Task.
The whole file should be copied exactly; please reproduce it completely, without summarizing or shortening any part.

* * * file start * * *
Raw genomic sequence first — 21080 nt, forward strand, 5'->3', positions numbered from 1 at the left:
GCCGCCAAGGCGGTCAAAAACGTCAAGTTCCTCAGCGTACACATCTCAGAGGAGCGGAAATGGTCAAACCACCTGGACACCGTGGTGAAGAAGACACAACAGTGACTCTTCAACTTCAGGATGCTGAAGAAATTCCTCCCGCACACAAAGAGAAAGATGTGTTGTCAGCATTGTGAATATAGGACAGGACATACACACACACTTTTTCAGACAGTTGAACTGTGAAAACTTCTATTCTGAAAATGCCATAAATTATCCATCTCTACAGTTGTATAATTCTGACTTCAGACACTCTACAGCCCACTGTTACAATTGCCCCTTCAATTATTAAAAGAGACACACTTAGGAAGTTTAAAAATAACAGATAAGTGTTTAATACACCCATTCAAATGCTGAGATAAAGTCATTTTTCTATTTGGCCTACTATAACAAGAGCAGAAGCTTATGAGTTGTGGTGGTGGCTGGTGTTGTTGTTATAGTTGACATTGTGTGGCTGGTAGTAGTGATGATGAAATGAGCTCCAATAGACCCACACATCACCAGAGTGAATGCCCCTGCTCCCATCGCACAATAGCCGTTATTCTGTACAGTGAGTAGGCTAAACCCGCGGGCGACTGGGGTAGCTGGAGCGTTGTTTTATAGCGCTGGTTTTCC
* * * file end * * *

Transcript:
Raw genomic sequence first — 21080 nt, forward strand, 5'->3', positions numbered from 1 at the left:
GCCGCCAAGGCGGTCAAAAACGTCAAGTTCCTCAGCGTACACATCTCAGAGGAGCGGAAATGGTCAAACCACCTGGACACCGTGGTGAAGAAGACACAACAGTGACTCTTCAACTTCAGGATGCTGAAGAAATTCCTCCCGCACACAAAGAGAAAGATGTGTTGTCAGCATTGTGAATATAGGACAGGACATACACACACACTTTTTCAGACAGTTGAACTGTGAAAACTTCTATTCTGAAAATGCCATAAATTATCCATCTCTACAGTTGTATAATTCTGACTTCAGACACTCTACAGCCCACTGTTACAATTGCCCCTTCAATTATTAAAAGAGACACACTTAGGAAGTTTAAAAATAACAGATAAGTGTTTAATACACCCATTCAAATGCTGAGATAAAGTCATTTTTCTATTTGGCCTACTATAACAAGAGCAGAAGCTTATGAGTTGTGGTGGTGGCTGGTGTTGTTGTTATAGTTGACATTGTGTGGCTGGTAGTAGTGATGATGAAATGAGCTCCAATAGACCCACACATCACCAGAGTGAATGCCCCTGCTCCCATCGCACAATAGCCGTTATTCTGTACAGTGAGTAGGCTAAACCCGCGGGCGACTGGGGTAGCTGGAGCGTTGTTTTATAGCGCTGGTTTTCC